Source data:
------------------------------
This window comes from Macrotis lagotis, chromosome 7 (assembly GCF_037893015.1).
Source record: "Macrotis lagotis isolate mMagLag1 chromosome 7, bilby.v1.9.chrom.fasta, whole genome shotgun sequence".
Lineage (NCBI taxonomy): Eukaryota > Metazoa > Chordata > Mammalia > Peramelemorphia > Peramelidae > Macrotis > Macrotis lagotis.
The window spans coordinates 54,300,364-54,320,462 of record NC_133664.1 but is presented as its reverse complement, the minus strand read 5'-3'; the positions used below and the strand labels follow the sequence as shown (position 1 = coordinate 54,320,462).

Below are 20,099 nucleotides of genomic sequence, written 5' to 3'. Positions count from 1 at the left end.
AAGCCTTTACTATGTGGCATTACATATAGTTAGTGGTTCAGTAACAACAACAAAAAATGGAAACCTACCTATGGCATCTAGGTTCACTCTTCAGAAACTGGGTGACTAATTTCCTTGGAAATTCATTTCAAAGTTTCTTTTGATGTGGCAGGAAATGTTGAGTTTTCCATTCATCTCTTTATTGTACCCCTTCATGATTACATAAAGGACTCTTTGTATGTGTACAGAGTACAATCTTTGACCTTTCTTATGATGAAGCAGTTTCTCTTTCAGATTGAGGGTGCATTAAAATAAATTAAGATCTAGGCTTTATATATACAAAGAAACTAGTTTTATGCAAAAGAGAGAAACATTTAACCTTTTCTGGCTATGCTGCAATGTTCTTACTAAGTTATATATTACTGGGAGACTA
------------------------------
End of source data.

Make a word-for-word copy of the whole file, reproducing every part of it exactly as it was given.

This window comes from Macrotis lagotis, chromosome 7 (assembly GCF_037893015.1).
Source record: "Macrotis lagotis isolate mMagLag1 chromosome 7, bilby.v1.9.chrom.fasta, whole genome shotgun sequence".
Lineage (NCBI taxonomy): Eukaryota > Metazoa > Chordata > Mammalia > Peramelemorphia > Peramelidae > Macrotis > Macrotis lagotis.
The window spans coordinates 54,300,364-54,320,462 of record NC_133664.1 but is presented as its reverse complement, the minus strand read 5'-3'; the positions used below and the strand labels follow the sequence as shown (position 1 = coordinate 54,320,462).

Below are 20,099 nucleotides of genomic sequence, written 5' to 3'. Positions count from 1 at the left end.
AAGCCTTTACTATGTGGCATTACATATAGTTAGTGGTTCAGTAACAACAACAAAAAATGGAAACCTACCTATGGCATCTAGGTTCACTCTTCAGAAACTGGGTGACTAATTTCCTTGGAAATTCATTTCAAAGTTTCTTTTGATGTGGCAGGAAATGTTGAGTTTTCCATTCATCTCTTTATTGTACCCCTTCATGATTACATAAAGGACTCTTTGTATGTGTACAGAGTACAATCTTTGACCTTTCTTATGATGAAGCAGTTTCTCTTTCAGATTGAGGGTGCATTAAAATAAATTAAGATCTAGGCTTTATATATACAAAGAAACTAGTTTTATGCAAAAGAGAGAAACATTTAACCTTTTCTGGCTATGCTGCAATGTTCTTACTAAGTTATATATTACTGGGAGACTA